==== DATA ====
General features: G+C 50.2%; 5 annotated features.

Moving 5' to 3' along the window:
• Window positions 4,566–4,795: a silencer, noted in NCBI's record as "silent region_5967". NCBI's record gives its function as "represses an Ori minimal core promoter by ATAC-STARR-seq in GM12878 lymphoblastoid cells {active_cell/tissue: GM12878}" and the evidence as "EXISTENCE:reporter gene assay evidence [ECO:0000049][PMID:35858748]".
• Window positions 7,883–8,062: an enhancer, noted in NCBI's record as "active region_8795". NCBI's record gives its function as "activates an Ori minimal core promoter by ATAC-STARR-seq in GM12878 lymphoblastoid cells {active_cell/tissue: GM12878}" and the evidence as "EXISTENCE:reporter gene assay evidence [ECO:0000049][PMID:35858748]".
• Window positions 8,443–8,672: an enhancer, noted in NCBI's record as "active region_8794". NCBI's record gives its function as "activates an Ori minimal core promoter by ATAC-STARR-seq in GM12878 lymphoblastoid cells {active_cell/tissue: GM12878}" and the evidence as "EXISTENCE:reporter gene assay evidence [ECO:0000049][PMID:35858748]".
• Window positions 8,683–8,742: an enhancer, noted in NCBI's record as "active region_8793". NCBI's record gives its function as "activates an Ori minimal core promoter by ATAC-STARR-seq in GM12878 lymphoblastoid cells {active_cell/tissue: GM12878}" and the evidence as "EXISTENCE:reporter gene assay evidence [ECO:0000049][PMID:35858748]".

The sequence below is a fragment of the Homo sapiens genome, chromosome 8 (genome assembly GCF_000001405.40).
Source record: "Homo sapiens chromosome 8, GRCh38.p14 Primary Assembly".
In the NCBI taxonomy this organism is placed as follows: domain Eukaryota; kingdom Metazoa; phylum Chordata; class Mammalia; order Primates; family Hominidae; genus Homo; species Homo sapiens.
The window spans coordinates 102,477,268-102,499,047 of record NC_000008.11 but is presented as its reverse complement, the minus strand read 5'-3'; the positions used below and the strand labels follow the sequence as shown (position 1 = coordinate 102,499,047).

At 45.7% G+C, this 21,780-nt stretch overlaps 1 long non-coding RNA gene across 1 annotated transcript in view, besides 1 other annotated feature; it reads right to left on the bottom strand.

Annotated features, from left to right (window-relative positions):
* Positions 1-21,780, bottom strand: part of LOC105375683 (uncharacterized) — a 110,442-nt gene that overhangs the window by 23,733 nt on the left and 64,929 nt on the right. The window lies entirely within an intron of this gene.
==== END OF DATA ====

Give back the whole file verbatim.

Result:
General features: G+C 50.2%; 5 annotated features.

Moving 5' to 3' along the window:
• Window positions 4,566–4,795: a silencer, noted in NCBI's record as "silent region_5967". NCBI's record gives its function as "represses an Ori minimal core promoter by ATAC-STARR-seq in GM12878 lymphoblastoid cells {active_cell/tissue: GM12878}" and the evidence as "EXISTENCE:reporter gene assay evidence [ECO:0000049][PMID:35858748]".
• Window positions 7,883–8,062: an enhancer, noted in NCBI's record as "active region_8795". NCBI's record gives its function as "activates an Ori minimal core promoter by ATAC-STARR-seq in GM12878 lymphoblastoid cells {active_cell/tissue: GM12878}" and the evidence as "EXISTENCE:reporter gene assay evidence [ECO:0000049][PMID:35858748]".
• Window positions 8,443–8,672: an enhancer, noted in NCBI's record as "active region_8794". NCBI's record gives its function as "activates an Ori minimal core promoter by ATAC-STARR-seq in GM12878 lymphoblastoid cells {active_cell/tissue: GM12878}" and the evidence as "EXISTENCE:reporter gene assay evidence [ECO:0000049][PMID:35858748]".
• Window positions 8,683–8,742: an enhancer, noted in NCBI's record as "active region_8793". NCBI's record gives its function as "activates an Ori minimal core promoter by ATAC-STARR-seq in GM12878 lymphoblastoid cells {active_cell/tissue: GM12878}" and the evidence as "EXISTENCE:reporter gene assay evidence [ECO:0000049][PMID:35858748]".

The sequence below is a fragment of the Homo sapiens genome, chromosome 8 (genome assembly GCF_000001405.40).
Source record: "Homo sapiens chromosome 8, GRCh38.p14 Primary Assembly".
In the NCBI taxonomy this organism is placed as follows: domain Eukaryota; kingdom Metazoa; phylum Chordata; class Mammalia; order Primates; family Hominidae; genus Homo; species Homo sapiens.
The window spans coordinates 102,477,268-102,499,047 of record NC_000008.11 but is presented as its reverse complement, the minus strand read 5'-3'; the positions used below and the strand labels follow the sequence as shown (position 1 = coordinate 102,499,047).

At 45.7% G+C, this 21,780-nt stretch overlaps 1 long non-coding RNA gene across 1 annotated transcript in view, besides 1 other annotated feature; it reads right to left on the bottom strand.

Annotated features, from left to right (window-relative positions):
* Positions 1-21,780, bottom strand: part of LOC105375683 (uncharacterized) — a 110,442-nt gene that overhangs the window by 23,733 nt on the left and 64,929 nt on the right. The window lies entirely within an intron of this gene.